or any single individual, by bestowing perhaps a piece of land or an office upon him, a papal letter soon appeared warning and threatening with punishment, and reminding the prince that a son of the hand-maid should never be preferred to a son of the free-woman. Cardinal legates of the Pope had it decided at councils (as at Vienna, in 1267) that no Jew should be permitted in a bath-house or drinking-saloon or an inn; that no Christian should dare buy meat of a Jew, since he might thus be treacherously poisoned. The Synod of Salamanca, of the year 1335, declared that physicians of the Mosaic faith offered their services only because they wished to destroy, as far as they could, the Christian people, and so, in effect, the population of all Europe.
In this way the seeds of hate and detestation were sown, and wholesale murder was the harvest. Accustomed to the view that every Jew is a born enemy and debtor to the Christians, the nations, in a time when what was cruel and unnatural was credulously laid hold of with a kind of predilection and even eagerness, held the Jews to be capable of every crime, even the most improbable and impossible. After the twelfth century, the story went about that the Jews craved Christian blood, some imagined for their festival of the passover, others as a remedy against a secret hereditary disease; and, to get it, that they put a boy to death every year. In addition, a pretense was made of knowing that they crucified a Christian every year in mockery of the Redeemer.
If a corpse, on which there were signs of violence, or a dead child, was found anywhere, a Jew must have been the murderer; generally, the crime was supposed to have been committed by a number jointly, and torture was continued till it extorted confessions. Then followed horrible executions, and in many cases a general butchering of the whole Jewish population in town and country. An orderly, unprejudiced judicial procedure was not to be thought of. The judges and magistrates trembled themselves before the rage of the populace, which had its mind made up from the start, and held fast to the presumption that the most infamous deeds might be expected of every member of this murderous people. Occasionally, it was an image of Christ, which a Jew was said to have pierced with a knife or mutilated, that gave the signal for a massacre. After the year 1290, rumors of maltreated and miraculously bleeding Hosts were added. From Paris, where the first case had happened, the news spread to the neighboring countries. Very soon the possession of a similar miraculous treasure was coveted elsewhere; and now it appeared as if the Jews, seized by a demoniacal frenzy, at once believed and disbelieved an ecclesiastical dogma, and had an irrepressible desire for an agonizing death—so frequently were these ostensible outrages revenged upon them.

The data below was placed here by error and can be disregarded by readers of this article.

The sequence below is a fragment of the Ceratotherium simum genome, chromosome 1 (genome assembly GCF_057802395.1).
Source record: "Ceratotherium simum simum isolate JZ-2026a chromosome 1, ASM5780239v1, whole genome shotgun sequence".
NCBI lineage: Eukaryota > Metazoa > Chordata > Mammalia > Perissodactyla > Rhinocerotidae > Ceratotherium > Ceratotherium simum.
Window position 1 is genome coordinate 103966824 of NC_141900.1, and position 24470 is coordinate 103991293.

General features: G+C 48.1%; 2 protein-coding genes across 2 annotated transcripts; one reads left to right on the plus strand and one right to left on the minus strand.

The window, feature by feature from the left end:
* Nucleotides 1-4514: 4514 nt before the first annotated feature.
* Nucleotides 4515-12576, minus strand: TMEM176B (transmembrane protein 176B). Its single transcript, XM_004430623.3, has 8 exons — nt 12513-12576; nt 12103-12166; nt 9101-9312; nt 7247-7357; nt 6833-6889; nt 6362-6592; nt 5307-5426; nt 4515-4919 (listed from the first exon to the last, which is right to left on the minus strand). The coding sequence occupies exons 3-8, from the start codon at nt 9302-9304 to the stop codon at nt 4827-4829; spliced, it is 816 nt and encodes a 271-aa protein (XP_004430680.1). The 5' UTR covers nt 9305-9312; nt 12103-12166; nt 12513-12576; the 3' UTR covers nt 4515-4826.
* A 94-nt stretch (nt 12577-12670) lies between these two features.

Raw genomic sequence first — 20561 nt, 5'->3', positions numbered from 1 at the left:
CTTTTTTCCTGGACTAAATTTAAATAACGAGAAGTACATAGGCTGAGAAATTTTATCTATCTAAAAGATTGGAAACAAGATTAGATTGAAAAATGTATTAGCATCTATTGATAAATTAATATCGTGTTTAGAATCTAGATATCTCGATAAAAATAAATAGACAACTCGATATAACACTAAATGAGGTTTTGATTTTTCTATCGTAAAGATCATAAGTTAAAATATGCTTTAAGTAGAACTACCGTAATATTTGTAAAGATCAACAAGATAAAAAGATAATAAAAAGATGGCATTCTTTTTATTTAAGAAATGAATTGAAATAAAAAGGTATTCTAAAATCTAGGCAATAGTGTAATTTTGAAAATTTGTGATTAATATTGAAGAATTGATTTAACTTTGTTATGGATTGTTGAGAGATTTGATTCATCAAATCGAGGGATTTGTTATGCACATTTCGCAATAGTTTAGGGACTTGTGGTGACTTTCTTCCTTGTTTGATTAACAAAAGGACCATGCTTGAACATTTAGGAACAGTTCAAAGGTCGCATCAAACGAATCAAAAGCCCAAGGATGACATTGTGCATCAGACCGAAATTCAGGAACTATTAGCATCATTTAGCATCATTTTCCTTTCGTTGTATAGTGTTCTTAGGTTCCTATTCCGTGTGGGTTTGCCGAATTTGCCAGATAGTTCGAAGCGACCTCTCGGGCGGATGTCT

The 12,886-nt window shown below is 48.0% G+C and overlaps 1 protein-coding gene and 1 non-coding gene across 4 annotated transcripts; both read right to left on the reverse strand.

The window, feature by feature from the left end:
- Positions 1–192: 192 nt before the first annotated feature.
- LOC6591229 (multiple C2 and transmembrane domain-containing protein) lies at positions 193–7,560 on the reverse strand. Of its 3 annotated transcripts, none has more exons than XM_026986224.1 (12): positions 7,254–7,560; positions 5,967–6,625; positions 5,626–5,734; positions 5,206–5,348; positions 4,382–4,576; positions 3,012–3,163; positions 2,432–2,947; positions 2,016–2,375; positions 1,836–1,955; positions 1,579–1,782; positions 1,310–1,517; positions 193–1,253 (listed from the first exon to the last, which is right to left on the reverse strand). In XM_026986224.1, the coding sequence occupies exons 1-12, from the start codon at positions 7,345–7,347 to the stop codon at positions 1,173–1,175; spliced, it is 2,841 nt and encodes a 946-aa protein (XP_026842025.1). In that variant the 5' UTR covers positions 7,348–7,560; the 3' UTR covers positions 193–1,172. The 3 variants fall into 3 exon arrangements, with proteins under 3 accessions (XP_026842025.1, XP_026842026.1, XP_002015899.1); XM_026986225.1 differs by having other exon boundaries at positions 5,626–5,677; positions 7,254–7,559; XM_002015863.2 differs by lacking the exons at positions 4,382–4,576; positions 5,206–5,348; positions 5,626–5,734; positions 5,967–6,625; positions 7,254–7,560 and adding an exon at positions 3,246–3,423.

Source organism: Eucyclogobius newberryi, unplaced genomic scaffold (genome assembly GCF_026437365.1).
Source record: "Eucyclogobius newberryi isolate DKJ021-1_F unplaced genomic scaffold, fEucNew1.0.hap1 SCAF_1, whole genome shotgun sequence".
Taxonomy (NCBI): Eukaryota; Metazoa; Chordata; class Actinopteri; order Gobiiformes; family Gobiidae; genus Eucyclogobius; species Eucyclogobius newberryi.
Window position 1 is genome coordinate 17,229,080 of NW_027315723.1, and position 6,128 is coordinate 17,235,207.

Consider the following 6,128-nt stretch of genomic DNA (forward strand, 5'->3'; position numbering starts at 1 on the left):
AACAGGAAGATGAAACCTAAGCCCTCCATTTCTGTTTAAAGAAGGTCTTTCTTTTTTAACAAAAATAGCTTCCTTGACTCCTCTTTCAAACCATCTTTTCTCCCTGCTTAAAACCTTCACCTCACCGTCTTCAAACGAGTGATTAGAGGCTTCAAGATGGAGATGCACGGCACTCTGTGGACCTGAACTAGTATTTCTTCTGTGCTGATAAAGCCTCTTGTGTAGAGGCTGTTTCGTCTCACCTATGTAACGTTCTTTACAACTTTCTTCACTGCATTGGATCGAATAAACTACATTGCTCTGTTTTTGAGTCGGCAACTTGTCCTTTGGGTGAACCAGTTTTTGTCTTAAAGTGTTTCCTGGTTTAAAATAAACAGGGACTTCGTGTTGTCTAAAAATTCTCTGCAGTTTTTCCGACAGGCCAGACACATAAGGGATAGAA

In London the Jews were murdered because they were suspected
- St. Paul's Epistle to the Galatians, iv, 22-31. (Translator.)